Gestational hypercalcemia: Prevalence and biochemical profile

I. Schoenmakers, I. Piec, S. Baban, L. Barebring, D. Green, C. J. Washbourne, J. C. Y. Tang, W. D. Fraser, H. Augustin

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Gestational hypercalcemia is associated with an increased risk of maternal, fetal and neonatal morbidity and mortality. Hypercalcemia may develop during pregnancy in individuals who were previously asymptomatic. The increased sensitivity during pregnancy may be related to physiological, gestational alterations in vitamin D and calcium metabolism and may be influenced by gene variants. The prevalence is unknown.

We investigated the prevalence of hypercalcemia in trimester 3 (T3) in a population representative prospective cohort study (n = 1832) in South-West Sweden. Women with serum albumin (Alb) adjusted calcium (CaAlb) ≥ 2.65 mmol/L in T3 (n = 30) were matched to normo-calcemic controls, and markers of calcium and vitamin D metabolism were investigated in trimester 1 (T1) and T3. Serum concentrations of Ca, phosphate (P), Magnesium (Mg), Alb and creatinine (Cr), parathyroid hormone (PTH; T3 only), vitamin D metabolites (total 25(OH)D, 1,25(OH)2D, 24,25(OH)2D, and free 25(OH)D) were analysed in T1 and T3. CaAlb (Payne; inter-laboratory difference: UEA = 0.15 + 0.9*UGOT; UEA 2.54 = UGOT 2.65) and estimated glomerular filtration rate (eGFR; modified 4-variable MDRD) and vitamin D metabolites ratios (VMR) were calculated. Normally and non-normally distributed data were presented as mean (SD) or median (95%CI). Group differences in relationships between vitamin D metabolites and with PTH were investigated with multiple regression analyses.

Hypercalcemia in T3 was found in 1.7% of women. PTH concentrations suggestive of primary hyperparathyroidism was found in 1 woman and none had 25(OH)D or 24,25(OH)2D concentrations in the toxicity range or suggestive of mutations in the CYP24A1 gene. CaAlb was significantly higher in hypercalcemic cases compared to controls in T1 (2.44 (2.30-2.80) vs 2.37 (2.25-2.49) mmol/L) and T3 (2.63 (2.52-2.78) vs 2.46 (2.31-2.58) mmol/L). Serum P was higher among cases than controls in T3 (1.12 (0.16) vs 1.07 (0.18) mmol/L) but not in T1 (1.12 (0.18) and 1.12 (0.16) mmol/L). PTH in T3 was lower in cases (1.6 (1.6-2.8) vs 2.3 (2.1-2.8) pmol/L) but 1,25(OH)2D concentrations were similar. There were no significant group differences in serum 25(OH)D, free 25(OH)D, 24,25(OH)2D, Mg, Alb, Cr and eGFR. Regression analyses did not show significant differences between cases and controls in relationships between vitamin D metabolites and with PTH, except for the free 25(OH)D-PTH relationship and a higher free:total 25(OH)D ratio in cases at T1.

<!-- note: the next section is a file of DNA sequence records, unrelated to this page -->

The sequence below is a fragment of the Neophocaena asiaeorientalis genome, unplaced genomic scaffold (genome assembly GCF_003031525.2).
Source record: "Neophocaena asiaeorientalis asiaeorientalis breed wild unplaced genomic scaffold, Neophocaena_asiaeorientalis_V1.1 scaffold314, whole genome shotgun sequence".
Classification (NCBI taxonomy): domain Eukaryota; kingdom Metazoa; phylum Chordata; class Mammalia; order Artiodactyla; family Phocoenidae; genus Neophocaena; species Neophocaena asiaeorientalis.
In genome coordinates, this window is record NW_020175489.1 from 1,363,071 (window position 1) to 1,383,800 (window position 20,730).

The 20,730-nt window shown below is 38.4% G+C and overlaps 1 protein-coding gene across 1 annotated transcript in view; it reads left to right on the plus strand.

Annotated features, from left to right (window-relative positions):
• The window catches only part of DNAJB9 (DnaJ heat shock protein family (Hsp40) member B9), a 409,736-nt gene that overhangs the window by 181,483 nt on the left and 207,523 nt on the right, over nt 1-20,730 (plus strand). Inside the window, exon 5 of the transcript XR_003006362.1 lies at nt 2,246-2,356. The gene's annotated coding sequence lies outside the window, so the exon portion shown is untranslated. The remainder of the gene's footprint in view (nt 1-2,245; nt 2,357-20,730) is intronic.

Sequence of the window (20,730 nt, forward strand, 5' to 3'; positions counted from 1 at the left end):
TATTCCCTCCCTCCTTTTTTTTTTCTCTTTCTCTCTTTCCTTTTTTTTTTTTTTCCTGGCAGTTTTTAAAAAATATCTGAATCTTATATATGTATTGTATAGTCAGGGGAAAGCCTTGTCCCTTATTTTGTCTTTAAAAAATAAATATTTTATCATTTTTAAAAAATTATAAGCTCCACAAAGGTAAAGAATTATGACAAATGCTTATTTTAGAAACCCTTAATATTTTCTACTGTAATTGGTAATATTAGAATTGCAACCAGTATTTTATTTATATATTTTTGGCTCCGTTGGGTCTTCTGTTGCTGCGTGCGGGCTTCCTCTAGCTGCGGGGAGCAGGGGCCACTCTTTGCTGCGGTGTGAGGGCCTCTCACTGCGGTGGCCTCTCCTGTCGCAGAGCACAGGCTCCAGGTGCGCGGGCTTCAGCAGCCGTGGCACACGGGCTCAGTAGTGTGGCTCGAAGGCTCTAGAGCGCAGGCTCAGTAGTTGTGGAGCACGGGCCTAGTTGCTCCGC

In conclusion, most common causes of hypercalcemia were excluded in the majority of women. Hypercalcemic women had a relatively high serum 1,25(OH)2D concentration despite an appropriately suppressed PTH, suggestive of abnormal gestational adaptions.
Original languageEnglish
Article number105611
JournalJournal of Steroid Biochemistry and Molecular Biology
Early online date30 Jan 2020
Publication statusPublished - 1 May 2020


  • Case-control study
  • Free 25 hydroxy vitamin D
  • Hypercalcemia
  • Pregnancy
  • Vitamin D metabolites

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